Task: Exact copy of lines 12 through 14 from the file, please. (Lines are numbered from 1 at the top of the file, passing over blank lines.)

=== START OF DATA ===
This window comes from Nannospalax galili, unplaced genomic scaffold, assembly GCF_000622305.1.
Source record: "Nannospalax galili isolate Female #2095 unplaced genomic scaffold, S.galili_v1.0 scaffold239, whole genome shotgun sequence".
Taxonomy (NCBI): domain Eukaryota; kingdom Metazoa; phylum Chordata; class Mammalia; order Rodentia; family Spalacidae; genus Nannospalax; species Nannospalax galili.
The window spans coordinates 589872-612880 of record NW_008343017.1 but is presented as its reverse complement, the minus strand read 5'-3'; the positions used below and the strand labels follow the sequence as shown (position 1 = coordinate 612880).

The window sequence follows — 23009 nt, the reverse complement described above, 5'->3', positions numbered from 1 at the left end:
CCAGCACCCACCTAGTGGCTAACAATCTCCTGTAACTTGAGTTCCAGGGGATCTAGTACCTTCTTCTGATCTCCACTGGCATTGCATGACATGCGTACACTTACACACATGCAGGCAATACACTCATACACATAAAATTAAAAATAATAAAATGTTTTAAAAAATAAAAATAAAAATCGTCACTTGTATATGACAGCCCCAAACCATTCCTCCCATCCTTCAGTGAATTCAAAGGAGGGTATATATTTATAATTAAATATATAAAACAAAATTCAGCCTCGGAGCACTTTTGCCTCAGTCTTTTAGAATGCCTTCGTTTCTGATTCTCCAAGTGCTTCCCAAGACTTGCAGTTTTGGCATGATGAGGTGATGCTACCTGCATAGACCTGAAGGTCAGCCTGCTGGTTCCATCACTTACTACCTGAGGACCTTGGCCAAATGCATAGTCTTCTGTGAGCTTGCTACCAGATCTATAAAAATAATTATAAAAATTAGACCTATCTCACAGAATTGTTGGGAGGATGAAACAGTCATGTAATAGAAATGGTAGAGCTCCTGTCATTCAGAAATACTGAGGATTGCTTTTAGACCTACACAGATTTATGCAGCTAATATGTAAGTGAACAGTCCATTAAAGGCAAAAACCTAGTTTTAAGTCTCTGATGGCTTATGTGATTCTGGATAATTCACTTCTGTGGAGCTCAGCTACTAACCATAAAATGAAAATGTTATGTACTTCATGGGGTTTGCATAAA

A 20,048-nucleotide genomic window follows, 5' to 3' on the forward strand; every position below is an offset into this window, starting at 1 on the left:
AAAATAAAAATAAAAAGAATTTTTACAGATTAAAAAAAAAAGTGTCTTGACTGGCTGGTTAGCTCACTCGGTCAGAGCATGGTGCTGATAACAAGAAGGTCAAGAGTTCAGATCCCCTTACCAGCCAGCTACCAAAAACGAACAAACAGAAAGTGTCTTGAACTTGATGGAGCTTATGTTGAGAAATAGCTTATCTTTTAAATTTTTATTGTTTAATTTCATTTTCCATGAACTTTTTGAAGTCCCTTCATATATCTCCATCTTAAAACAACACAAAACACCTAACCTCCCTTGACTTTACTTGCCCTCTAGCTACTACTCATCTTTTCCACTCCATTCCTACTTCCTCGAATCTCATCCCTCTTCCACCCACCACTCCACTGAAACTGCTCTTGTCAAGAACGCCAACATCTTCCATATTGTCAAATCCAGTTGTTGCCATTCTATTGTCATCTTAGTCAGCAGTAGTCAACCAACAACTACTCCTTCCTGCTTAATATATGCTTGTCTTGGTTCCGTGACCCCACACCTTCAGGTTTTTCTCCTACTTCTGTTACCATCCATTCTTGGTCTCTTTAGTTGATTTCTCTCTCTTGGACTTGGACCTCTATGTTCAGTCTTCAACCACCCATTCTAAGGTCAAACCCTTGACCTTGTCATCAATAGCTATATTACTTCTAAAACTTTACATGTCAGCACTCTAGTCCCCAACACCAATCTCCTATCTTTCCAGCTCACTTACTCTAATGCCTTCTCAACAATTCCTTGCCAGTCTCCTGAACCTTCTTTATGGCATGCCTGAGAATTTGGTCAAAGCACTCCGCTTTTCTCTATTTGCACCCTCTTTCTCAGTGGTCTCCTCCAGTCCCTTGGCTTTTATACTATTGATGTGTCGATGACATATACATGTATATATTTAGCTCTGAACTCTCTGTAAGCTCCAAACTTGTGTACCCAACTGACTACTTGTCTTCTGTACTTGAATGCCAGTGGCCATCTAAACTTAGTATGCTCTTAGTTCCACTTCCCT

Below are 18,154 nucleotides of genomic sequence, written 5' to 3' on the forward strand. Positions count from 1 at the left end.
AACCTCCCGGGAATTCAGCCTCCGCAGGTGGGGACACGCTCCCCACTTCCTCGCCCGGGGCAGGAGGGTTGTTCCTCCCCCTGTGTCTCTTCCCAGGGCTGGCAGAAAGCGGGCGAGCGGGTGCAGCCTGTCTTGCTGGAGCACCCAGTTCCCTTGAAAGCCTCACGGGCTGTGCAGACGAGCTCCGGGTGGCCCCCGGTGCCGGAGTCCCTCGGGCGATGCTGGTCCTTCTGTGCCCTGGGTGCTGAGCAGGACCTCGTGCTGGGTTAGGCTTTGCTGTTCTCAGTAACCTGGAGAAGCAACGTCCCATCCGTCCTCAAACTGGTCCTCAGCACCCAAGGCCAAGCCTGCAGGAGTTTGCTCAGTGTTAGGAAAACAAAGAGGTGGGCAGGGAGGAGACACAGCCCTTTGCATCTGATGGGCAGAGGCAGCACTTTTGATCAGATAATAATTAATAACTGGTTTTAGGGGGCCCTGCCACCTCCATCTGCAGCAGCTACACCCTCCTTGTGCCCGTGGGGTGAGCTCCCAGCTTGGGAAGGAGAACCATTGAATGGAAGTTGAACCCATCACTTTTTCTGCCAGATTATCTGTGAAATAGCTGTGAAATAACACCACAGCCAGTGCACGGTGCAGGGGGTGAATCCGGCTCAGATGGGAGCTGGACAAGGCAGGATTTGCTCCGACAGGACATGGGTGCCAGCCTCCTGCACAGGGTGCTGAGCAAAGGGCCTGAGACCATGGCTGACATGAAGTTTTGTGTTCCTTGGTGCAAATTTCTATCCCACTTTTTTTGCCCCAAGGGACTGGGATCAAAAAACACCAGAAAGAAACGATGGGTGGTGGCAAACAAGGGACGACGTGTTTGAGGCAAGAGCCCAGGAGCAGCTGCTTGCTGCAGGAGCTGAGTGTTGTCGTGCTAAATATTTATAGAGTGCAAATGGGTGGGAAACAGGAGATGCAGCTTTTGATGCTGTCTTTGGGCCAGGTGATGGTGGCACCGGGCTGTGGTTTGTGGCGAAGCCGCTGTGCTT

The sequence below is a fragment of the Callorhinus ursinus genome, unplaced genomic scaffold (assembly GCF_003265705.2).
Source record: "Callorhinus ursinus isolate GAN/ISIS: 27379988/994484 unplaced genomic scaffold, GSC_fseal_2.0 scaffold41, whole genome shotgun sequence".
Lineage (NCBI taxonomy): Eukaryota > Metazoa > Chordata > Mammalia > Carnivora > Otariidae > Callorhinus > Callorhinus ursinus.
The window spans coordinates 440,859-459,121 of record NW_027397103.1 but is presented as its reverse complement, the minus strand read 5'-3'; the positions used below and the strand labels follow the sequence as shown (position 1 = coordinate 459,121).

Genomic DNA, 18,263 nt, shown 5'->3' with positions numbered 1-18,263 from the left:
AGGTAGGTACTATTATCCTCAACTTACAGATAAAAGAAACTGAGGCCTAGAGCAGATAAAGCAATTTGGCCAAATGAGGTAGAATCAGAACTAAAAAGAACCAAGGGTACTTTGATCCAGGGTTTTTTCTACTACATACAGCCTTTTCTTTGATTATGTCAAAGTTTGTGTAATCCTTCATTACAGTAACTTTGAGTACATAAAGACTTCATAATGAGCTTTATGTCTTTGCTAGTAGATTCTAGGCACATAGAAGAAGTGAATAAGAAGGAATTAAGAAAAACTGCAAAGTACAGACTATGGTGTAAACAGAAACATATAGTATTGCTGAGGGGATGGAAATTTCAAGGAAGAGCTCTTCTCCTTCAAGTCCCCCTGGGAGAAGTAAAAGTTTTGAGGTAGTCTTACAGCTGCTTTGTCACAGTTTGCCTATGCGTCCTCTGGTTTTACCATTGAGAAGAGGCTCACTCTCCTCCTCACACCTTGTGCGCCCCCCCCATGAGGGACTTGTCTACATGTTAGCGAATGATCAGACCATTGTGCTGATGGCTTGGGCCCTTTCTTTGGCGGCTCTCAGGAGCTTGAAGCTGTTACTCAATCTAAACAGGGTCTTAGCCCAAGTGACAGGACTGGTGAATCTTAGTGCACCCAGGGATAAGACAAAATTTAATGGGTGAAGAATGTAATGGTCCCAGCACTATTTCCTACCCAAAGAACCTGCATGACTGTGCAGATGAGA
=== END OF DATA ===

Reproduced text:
Source record: "Callorhinus ursinus isolate GAN/ISIS: 27379988/994484 unplaced genomic scaffold, GSC_fseal_2.0 scaffold41, whole genome shotgun sequence".
Lineage (NCBI taxonomy): Eukaryota > Metazoa > Chordata > Mammalia > Carnivora > Otariidae > Callorhinus > Callorhinus ursinus.
The window spans coordinates 440,859-459,121 of record NW_027397103.1 but is presented as its reverse complement, the minus strand read 5'-3'; the positions used below and the strand labels follow the sequence as shown (position 1 = coordinate 459,121).